Last edited by Good Listener on Wed Oct 09, 2019 3:52 pm, edited 1 time in total.

Bortky
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Re: Tax Question related to large Roth Conversion

Post by Bortky » Wed Oct 09, 2019 1:20 pm

Katietsu wrote:
Wed Oct 09, 2019 6:55 am
There have been a couple threads with well written responses in the last couple weeks on this topic.

The best choice in your situation is probably to meet the safe harbor requirements through withholding, if possible. Since it sounds like your income is over $150 k, you would need to have withholding that is at least 110% of your 2018 tax liability.

Alternatively, you can make a single estimated tax payment. You will then need to complete a form 2210 and report your income for each of the four quarters. How much work this involves depends on your personal situation.

I question your numbers though. With an income tax liability of 60 k, I have not been able to figure out a way to convert 200 k while only incurring 45 k more in taxes.
I am a little confused and I have tried to find previous posts to explain, but apparently I am bad at searching. If I want to convert (is that the right term?) 100k from a trad. 401k to a Roth 401k, do I need to pay an Q4 estimated tax bill on that 100k? Or is it enough that I pay (it is withheld as part of my job) the same amount of taxes that I owed last year?

Thanks!

Katietsu
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Re: Tax Question related to large Roth Conversion

Post by Katietsu » Wed Oct 09, 2019 1:48 pm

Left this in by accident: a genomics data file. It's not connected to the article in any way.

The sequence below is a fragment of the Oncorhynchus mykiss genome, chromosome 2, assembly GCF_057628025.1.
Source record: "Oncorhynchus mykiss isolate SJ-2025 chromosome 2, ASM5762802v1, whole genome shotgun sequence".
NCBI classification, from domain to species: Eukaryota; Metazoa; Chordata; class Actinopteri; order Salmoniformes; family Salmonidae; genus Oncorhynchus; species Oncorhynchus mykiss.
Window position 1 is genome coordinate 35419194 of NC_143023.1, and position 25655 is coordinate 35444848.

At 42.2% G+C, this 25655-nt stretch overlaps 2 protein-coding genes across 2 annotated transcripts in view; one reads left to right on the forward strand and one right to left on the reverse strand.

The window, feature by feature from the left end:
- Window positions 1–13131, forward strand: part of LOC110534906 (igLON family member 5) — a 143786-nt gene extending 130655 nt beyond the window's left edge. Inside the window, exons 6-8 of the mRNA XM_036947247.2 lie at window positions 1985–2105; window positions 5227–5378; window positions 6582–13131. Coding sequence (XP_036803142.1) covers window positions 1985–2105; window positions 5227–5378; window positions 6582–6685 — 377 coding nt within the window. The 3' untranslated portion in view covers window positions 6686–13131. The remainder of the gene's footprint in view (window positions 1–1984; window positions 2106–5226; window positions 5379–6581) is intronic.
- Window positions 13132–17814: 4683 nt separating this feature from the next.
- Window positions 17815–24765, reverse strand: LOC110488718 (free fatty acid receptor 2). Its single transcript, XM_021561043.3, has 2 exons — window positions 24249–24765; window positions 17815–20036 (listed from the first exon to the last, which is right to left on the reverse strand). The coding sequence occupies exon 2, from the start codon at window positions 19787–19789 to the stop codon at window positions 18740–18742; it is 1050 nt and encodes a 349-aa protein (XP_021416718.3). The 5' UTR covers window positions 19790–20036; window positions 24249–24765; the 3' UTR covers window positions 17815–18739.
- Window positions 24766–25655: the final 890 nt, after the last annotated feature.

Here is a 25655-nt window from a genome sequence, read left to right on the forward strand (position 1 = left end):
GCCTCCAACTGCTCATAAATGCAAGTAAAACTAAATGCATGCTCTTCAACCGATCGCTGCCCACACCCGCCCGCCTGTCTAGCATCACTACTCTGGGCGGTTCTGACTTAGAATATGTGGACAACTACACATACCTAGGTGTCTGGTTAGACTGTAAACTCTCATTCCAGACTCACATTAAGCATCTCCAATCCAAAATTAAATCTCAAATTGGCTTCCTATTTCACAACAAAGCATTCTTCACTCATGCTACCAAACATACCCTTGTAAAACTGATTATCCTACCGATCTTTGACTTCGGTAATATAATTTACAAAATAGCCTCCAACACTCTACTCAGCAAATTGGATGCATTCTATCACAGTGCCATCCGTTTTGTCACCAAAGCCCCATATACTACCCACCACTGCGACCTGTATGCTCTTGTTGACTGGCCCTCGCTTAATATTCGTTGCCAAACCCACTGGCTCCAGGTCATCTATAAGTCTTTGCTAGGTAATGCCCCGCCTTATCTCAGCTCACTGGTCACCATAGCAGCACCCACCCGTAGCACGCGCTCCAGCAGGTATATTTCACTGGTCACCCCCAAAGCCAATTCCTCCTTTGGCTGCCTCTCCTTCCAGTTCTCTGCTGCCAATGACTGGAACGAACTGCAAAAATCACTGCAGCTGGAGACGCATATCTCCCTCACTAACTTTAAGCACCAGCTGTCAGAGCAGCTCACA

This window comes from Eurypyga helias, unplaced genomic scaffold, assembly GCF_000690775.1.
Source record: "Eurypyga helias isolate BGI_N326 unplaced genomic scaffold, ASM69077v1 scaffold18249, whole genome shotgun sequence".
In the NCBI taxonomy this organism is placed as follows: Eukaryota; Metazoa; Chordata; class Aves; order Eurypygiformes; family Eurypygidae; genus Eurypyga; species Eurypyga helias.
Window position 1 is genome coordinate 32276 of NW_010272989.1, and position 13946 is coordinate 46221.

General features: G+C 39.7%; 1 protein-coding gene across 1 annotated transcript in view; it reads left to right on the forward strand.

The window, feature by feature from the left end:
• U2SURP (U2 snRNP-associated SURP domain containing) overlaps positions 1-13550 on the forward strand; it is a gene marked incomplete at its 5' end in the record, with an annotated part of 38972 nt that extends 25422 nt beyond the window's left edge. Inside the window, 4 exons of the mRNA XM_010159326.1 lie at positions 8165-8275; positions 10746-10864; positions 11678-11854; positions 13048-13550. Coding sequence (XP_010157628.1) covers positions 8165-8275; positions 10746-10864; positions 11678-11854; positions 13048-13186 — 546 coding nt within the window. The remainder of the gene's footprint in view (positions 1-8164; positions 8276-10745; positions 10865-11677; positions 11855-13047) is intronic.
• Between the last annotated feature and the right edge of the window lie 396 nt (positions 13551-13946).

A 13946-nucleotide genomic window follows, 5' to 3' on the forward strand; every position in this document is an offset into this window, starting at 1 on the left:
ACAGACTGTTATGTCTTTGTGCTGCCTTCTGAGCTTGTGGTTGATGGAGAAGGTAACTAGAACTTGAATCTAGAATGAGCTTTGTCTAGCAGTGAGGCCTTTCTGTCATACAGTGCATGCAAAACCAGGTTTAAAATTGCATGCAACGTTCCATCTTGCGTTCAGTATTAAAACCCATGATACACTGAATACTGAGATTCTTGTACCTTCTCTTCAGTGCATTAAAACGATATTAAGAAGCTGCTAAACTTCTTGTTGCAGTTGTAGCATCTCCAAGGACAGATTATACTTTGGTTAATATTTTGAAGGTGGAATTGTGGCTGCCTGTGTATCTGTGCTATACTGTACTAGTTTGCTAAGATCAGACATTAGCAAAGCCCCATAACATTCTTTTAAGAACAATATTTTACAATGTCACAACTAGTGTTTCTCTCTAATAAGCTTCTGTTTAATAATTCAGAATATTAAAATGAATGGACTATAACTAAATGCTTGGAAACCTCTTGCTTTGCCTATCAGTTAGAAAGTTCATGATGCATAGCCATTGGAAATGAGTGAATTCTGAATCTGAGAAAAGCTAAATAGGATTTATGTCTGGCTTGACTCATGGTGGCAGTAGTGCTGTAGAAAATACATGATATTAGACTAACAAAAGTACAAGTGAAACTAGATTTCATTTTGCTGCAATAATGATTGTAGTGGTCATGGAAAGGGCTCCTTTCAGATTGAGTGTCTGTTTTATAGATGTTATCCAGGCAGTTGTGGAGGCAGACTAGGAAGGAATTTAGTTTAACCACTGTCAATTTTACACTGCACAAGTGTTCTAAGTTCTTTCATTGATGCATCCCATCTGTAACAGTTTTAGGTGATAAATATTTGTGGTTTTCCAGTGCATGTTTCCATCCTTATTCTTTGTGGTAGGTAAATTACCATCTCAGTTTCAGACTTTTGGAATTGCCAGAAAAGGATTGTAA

Bortky wrote:
Wed Oct 09, 2019 1:20 pm
Katietsu wrote:
Wed Oct 09, 2019 6:55 am
There have been a couple threads with well written responses in the last couple weeks on this topic.

The best choice in your situation is probably to meet the safe harbor requirements through withholding, if possible. Since it sounds like your income is over $150 k, you would need to have withholding that is at least 110% of your 2018 tax liability.

Alternatively, you can make a single estimated tax payment. You will then need to complete a form 2210 and report your income for each of the four quarters. How much work this involves depends on your personal situation.

I question your numbers though. With an income tax liability of 60 k, I have not been able to figure out a way to convert 200 k while only incurring 45 k more in taxes.
I am a little confused and I have tried to find previous posts to explain, but apparently I am bad at searching. If I want to convert (is that the right term?) 100k from a trad. 401k to a Roth 401k, do I need to pay an Q4 estimated tax bill on that 100k? Or is it enough that I pay (it is withheld as part of my job) the same amount of taxes that I owed last year?